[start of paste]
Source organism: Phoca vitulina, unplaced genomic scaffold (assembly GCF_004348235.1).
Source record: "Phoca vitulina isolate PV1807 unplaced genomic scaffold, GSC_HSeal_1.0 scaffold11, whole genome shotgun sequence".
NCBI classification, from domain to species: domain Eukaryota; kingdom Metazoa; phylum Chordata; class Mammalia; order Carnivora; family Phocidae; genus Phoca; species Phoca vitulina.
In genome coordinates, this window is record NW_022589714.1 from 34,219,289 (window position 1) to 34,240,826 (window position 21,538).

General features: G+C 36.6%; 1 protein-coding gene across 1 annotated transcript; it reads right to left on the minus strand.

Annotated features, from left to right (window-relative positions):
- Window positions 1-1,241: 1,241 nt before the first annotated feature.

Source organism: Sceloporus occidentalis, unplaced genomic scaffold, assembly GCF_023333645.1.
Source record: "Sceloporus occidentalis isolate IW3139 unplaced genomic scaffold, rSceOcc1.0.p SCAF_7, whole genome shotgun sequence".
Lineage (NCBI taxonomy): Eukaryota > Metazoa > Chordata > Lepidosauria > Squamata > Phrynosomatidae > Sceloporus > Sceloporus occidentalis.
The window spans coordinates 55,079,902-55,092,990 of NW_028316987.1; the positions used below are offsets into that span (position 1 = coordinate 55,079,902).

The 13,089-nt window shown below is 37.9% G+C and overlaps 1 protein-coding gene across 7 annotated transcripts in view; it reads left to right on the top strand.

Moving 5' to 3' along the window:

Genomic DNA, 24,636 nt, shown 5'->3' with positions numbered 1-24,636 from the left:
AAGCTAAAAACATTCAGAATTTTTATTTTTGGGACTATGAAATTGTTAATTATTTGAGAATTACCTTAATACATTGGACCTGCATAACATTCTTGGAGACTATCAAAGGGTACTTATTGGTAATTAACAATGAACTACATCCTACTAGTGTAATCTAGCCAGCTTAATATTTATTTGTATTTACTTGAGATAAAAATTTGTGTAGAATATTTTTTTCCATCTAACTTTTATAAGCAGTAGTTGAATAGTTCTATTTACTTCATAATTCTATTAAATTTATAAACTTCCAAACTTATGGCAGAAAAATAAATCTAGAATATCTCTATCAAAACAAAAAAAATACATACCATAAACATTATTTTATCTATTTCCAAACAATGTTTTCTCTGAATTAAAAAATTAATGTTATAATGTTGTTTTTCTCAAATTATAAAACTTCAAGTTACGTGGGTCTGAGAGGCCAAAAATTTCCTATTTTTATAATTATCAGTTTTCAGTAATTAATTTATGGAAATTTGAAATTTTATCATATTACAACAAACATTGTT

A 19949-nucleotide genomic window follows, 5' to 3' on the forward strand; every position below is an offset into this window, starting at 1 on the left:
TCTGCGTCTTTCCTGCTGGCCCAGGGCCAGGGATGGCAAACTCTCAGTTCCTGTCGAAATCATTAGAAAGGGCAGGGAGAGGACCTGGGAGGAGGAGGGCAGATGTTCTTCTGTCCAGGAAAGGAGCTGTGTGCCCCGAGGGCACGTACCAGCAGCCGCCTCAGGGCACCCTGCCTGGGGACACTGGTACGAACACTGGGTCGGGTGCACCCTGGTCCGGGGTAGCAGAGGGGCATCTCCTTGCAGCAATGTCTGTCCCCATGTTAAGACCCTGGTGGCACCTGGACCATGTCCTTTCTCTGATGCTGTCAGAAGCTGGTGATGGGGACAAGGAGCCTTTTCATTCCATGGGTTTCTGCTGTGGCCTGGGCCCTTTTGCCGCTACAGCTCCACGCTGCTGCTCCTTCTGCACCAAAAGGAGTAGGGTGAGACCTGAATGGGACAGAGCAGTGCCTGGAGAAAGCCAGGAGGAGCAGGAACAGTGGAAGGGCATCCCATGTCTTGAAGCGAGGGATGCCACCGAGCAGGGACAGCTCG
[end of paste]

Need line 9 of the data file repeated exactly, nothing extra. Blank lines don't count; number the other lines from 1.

Source record: "Sceloporus occidentalis isolate IW3139 unplaced genomic scaffold, rSceOcc1.0.p SCAF_7, whole genome shotgun sequence".